Saturday, December 3, 2011

His Holiness the Dalai Lama’s Beyond Religion

I was skimming the headlines on The Huffington Post this morning, and happened across a rather fascinating excerpt from His Holiness the Dalai Lama’s upcoming book, Beyond Religion.

He finds that both religion and science (thus far) fail to provide for the universal morality necessary for inner peace and world peace:

“Science, for all the benefits it has brought to our external world, has not yet provided scientific grounding for the development of the foundations of personal integrity -- the basic inner human values that we appreciate in others and would do well to promote in ourselves. . . . Today, however, any religion-based answer to the problem of our neglect of inner values can never be universal, and so will be inadequate. What we need today is an approach to ethics which makes no recourse to religion and can be equally acceptable to those with faith and those without: a secular ethics.”

And what is the basis for the secular ethics? Compassion: “The essence of compassion is a desire to alleviate the suffering of others and to promote their well-being. This is the spiritual principle from which all other positive inner values emerge.” The purpose/goal is also well-stated: “For it is these inner values which are the source of both an ethically harmonious world and the individual peace of mind, confidence and happiness we all seek.”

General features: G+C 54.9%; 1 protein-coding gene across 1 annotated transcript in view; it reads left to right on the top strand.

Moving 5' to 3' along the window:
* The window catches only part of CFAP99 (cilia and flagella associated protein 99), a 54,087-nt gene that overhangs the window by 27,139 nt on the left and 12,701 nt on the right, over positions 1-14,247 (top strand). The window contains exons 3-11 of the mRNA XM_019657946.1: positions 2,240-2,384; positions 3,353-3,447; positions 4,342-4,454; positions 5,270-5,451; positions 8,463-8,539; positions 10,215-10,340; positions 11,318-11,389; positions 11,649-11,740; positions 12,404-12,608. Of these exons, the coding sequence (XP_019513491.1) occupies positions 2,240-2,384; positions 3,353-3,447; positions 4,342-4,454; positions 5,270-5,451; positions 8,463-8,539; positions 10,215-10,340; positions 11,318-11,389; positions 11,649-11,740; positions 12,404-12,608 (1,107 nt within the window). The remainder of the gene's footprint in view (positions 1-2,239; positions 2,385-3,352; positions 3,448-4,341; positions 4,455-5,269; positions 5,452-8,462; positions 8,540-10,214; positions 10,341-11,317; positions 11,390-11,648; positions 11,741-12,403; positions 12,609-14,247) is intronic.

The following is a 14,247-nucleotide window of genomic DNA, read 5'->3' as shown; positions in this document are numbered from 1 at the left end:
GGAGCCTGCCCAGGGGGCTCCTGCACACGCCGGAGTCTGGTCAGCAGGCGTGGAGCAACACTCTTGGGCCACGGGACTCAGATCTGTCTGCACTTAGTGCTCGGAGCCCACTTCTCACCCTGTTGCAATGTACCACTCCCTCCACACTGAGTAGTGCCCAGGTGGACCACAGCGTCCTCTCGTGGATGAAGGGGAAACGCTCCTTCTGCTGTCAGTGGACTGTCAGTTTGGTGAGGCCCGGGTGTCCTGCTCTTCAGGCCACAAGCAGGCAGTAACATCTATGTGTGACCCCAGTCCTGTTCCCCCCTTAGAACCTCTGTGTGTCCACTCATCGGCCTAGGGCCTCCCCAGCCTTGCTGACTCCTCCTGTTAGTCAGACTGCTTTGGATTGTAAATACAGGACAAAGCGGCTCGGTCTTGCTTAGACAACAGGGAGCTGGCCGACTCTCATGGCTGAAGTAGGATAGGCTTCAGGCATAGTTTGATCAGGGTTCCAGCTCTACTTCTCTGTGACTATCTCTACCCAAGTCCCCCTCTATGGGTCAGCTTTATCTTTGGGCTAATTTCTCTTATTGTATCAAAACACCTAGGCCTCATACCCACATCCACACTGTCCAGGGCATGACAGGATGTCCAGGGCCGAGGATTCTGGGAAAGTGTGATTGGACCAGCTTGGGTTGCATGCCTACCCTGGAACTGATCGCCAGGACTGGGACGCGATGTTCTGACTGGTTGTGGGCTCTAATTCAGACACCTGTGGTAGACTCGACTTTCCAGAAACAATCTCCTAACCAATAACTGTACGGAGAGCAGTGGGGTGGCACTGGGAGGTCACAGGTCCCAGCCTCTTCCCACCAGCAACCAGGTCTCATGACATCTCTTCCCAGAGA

As I’ve mentioned before, since my abandonment of religion, I’ve been searching for a secular basis of morality as well, taking Sam Harris’ suggestion of seeking a moral basis in science. The Dalai Lama and Sam Harris seem like they’re on the same page. I expect that this book will be similar to The Moral Landscape, other than one of them is targeted specifically for atheists, while the other is more inclusive for all religions.

It is incredibly refreshing to see a major religious leader try and build bridges to secular people, and be inclusive of atheists. It’s incredibly gratifying to feel that kind of outreach from a religious person in a world where atheists are about as trusted as rapists (seriously, google it). My desire to gain trust for us atheists was part of the reason why I decided to be as public as I am about my atheism. Hopefully I’m a good representative of the atheist community. My experience at Atheists of Utah meetings definitely indicates that atheists are generally good, honest people. Hopefully other religious leaders will follow the Dalai Lama’s lead in becoming more inclusive and accepting of everyone, even us godless heathens :)

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